Grrrr, GMAT accommodations
I can safely say, applying for reasonable adjustment otherwise known as accommodations for the GMAT was the most stressful thing I have ever done. Yep, this even before I went ill with stress.
If you’re a regular test taker you can book a GMAT test inside of 20 minutes on the Internet. Just have your credit card handy.
But no, it took me three months!
So let me try to provide advice to all those test takers that need accommodations.
It takes time to organise, so you need to prepare ahead and realise you are going to need to put in a fair amount of work to prove you really need the accommodations.
First step is read and down load the guide you need.
I can speak in detail about my experience as a dyslexic person but here are some general tips that might help:
- Set aside substantial portion of time to get the papers organised. You can’t expect to get a GMAT date in 20 minutes. It took me three months.
- Learn how to use your nearest fax machine. They only accept documents by fax. Let me be clear. This is very expensive! If you can, try to find a free international fax service.
- Recognise they work to US law rather your own countries. So expectations may be different.
- Find every scrap of paper you have proving your disability and its impact on your ability to perform in test situations. I even used psychometric tests I sat when going for promotion to proof that my disability affects my ability to perform as expected on tests.
- Write a personal essay setting out the impact.
- Do phone or discuss your queries with GMAT accommodation team. They are very helpful and a resource to be used. though it’s a bit of work to get through the people who can help, it’s worth it.
- When booking the test, if times given don’t suit, ask if there is flexibility. They wanted me to start the test at 7am, by asking I got it moved to 9:30am.
What I found the most difficult out of the whole process was organising the evidence to prove the impact my disability had on my ability to take tests. Proving I was dyslexic was not enough.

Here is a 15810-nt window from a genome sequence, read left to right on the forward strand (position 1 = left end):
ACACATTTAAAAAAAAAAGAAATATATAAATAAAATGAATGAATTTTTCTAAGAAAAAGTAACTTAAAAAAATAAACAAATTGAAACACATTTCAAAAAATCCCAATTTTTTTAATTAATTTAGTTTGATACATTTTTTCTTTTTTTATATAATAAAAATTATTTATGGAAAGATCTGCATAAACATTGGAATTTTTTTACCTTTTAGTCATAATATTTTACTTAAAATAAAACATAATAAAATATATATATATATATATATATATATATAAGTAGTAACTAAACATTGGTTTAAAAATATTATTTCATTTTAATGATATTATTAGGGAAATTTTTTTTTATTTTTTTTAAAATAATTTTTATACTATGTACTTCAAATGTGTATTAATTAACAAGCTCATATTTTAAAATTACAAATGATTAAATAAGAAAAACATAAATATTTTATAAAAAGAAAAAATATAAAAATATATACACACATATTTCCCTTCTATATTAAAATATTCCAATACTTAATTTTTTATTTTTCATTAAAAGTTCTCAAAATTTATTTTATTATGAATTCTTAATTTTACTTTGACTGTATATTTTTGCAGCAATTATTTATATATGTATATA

Step 1: proving you have a disability
I needed to have an up to date dyslexia assessment. These are expensive. If you hadn’t one in a while try to get work to pay for one to help identify what reasonable adjustments you need for work. Thankfully I needed to have one done a couple of years ago so I was fine.
Step 2: proving the impact of your disability on your ability to take tests
That was more difficult as I my exam results through school and uni were good. This is where the personal essay really helps. It helps you bring out what challenges you had at what stages and what reasonable adjustments you had in place at what time. To prove the impact my dyslexia has I provided my school exam results, my transcripts for both my degree and my master, results of my psychometric testing for promotion at work and even my annual appraisals.
Step 3: requesting the right accommodations
To add to the fun, British people don’t take standardised tests so I have not a clue what are reasonable accommodations for me on a test of this type. Nor have I been able to find a british based psychologist who has experience at advising on accommodations for standardised tests. The accommodations I have got have been based on GMAT accommodation team advice and I now question whether I have right ones. Though I’m thankful I have them. So learn from my experience, be clear what you need upfront and try to get the evidence to support it.
In comparison resits are easy. Fill out the form, fax it, and should be sorted in a week.